As anyone in the federal contracting line of work knows, deadlines come at you fast and hard. In a recent GAO decision, GAO refused to relax the timeliness rules associated with protests of solicitation requirements, even where that left the contractor with very little time to protest.
Strong working relationships between contractors and contracting officers are a significant asset. For example, the Customs and Border Patrol recently relied heavily on its experience working with the incumbent contractor to “infer” proposed technical approaches and award corresponding strengths. Unfortunately, when this award was subsequently protested, GAO did not agree with the Border Patrol’s inferential technique. As GAO explained, a reviewing agency may not credit a bid with technical strengths that are not present within the proposal.
GAO’s bid protest window for debriefings—which closes 10 days after the required debriefing—knows very few exceptions. But what if the agency offers you a more informative post-award debriefing in place of the pre-award debriefing normally required upon your elimination from the competitive range? This option will likely improve your ability to compete for future contracts with the agency. Shouldn’t you be able to accept it without giving up your right to protest? GAO says no.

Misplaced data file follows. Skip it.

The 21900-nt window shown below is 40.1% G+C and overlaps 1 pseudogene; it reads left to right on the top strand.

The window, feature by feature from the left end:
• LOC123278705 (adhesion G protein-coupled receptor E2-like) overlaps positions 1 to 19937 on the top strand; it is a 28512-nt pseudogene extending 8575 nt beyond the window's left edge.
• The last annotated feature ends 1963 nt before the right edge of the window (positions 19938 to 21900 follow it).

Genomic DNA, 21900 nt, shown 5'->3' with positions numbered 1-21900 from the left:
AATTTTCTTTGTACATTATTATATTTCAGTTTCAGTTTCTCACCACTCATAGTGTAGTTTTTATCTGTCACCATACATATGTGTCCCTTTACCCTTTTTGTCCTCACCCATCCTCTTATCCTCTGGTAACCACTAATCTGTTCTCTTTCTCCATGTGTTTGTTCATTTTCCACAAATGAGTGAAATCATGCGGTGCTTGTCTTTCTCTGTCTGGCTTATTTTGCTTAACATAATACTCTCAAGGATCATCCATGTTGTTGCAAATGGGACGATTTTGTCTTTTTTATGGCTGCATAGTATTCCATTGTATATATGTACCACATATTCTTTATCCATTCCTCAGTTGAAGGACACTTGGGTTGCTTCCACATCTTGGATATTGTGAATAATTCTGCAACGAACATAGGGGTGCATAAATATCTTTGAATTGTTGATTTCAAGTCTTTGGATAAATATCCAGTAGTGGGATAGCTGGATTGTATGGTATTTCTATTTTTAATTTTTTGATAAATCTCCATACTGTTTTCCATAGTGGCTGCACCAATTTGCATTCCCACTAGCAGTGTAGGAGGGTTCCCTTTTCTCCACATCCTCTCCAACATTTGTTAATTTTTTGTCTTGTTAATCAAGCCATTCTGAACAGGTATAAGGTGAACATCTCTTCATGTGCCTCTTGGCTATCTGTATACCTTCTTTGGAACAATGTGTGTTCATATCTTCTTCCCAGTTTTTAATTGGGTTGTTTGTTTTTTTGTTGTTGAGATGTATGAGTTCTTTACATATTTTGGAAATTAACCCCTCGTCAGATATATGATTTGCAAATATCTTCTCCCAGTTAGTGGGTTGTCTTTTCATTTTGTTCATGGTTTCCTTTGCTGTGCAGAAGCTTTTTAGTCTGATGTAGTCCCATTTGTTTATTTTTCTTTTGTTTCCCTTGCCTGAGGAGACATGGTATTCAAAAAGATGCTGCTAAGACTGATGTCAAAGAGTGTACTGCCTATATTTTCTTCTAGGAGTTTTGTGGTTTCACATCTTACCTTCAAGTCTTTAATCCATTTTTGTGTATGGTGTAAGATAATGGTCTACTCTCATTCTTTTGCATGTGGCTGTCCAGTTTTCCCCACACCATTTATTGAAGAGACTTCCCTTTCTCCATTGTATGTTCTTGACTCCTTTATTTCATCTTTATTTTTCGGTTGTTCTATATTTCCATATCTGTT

Supposedly, the general rule is that a protester is reimbursed the costs associated with a successful protest—including attorneys’ fees. But, as a recent case shows, that’s often not the case.
In a March decision, GAO recommended award of only a portion of fees associated with bringing a protest, even though GAO agreed that the protest was correct and the awardee should have been found technically unacceptable.
Your company has submitted a proposal for a Lowest-Priced, Technically Acceptable acquisition. To your surprise, you find out another company has submitted a technically acceptable offer with the same price. Equally surprising, the solicitation does not contain any provisions instructing the agency on how to pick from otherwise equal bids. So what is the contracting officer to do – issue an order for a standoff, a la the O.K. Corral? (For the record, we do not advise this as a viable method of conflict resolution.)
Fortunately, GAO encourages a less drastic solution–use of the contracting officer’s reasonable discretion.